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Neck Deep

The Peace And The Panic

Written by: PP on 05/10/2017 14:25:27

Neck Deep have long been seen as the next big thing in pop punk, and listening to their 3rd album "The Peace And The Panic", there are moments where it's not difficult to understand why. The amount of blatant New Found Glory copycatting going on is frankly outrageous, but then again, that's how they've made a name for themselves: summery pop punk that leans on the emotional side with its melancholic, slightly whiny style of singing, referencing post-"Catalyst" era NFG, while drawing parallels to like-minded peers in Veara and State Champs. The big difference? Neck Deep's mid-tempo pop punkers are often too balladic and derivative to leave a lasting impression. At least the energy of State Champs is infectiously catchy, and that's just not happening on "The Peace And The Panic" outside of a few select cuts.

Let's start with those, then. Opener "Motion Sickness" screams of summery vibes and fun times with its upbeat expression. Similarly, "Happy Judgement Day" is a great example of pop punk done right. Its fast-paced tempo, rapid rhythm changes and upbeat nature coupled with a catchy chorus ensure a legion of fans participating and singing along live. Yes, it's almost note-by-note cloned from New Found Glory, but the song is well-written and memorable so that's all good and well. "Critical Mistake" is a decent mid-tempo piece that has a semi-acoustic vibe to it, but the catchy chorus drives the song home. "Don't Wait" is an interesting track given how far it reaches into the post-hardcore world thanks to guest segments by Architects vocalist Sam Carter. Essentially, the song sounds like a Hawthorne Heights song from the mid-2000s emo/post-hardcore explosion era.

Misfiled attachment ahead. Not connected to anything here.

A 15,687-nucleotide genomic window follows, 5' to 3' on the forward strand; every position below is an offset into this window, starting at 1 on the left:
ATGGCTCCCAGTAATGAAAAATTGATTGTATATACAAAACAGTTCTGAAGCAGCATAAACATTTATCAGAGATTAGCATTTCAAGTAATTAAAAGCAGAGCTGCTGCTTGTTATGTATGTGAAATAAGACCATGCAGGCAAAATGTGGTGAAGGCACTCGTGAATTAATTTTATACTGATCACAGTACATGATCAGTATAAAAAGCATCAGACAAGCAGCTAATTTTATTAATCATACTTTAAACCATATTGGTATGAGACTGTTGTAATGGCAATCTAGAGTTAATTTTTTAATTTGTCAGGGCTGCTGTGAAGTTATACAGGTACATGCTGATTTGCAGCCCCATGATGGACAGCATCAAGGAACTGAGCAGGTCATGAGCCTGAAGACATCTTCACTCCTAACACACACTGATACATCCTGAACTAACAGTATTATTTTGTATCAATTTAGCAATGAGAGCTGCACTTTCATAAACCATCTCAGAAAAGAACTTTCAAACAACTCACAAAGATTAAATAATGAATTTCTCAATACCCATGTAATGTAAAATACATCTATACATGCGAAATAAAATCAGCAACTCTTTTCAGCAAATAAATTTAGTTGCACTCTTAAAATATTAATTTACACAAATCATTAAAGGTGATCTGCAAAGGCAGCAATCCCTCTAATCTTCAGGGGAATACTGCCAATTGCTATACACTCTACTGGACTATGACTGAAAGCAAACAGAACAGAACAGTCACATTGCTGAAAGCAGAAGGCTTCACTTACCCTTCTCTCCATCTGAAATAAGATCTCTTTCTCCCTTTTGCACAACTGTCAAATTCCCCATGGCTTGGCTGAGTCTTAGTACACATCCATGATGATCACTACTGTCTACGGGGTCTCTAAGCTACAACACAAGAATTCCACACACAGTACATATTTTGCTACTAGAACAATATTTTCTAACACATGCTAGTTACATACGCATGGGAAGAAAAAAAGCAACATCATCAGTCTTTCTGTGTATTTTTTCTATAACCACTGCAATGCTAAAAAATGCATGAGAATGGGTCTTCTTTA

But unfortunately, tracks like these are in the minority. Too many songs are balladic and nearly acoustic: "Parachute" for instance is cliché and boring, trying to be a large-scale anthem with a couple of bouncy riffs, but the lack of tempo drains all the energy from the song. The same goes for the nothing-saying "Wish You Were Here". "19 Seventy Sumthin'" sounds like something written together with a mainstream pop songwriter. Too light and too generic to stand out in any manner.

At times it feels like you're listening to an album's worth of repetition of Sixpence None The Richer's "Kiss Me". Too poppy, sad-toned and cliché, in other words. Pop punk is supposed to be about fun melodies and high-energy throughput perfect for bouncy pits, but that's just not happening here. It's a tired release that sounds like most of the dime-a-dozen pop punk that was coming out a good six or seven years ago when the genre suffered from oversaturation.

6

Download: Happy Judgement Day, Don't Wait
For the fans of: New Found Glory, Fireworks, Veara, State Champs
Listen: Facebook

Release date 18.08.2017
Hopeless Records

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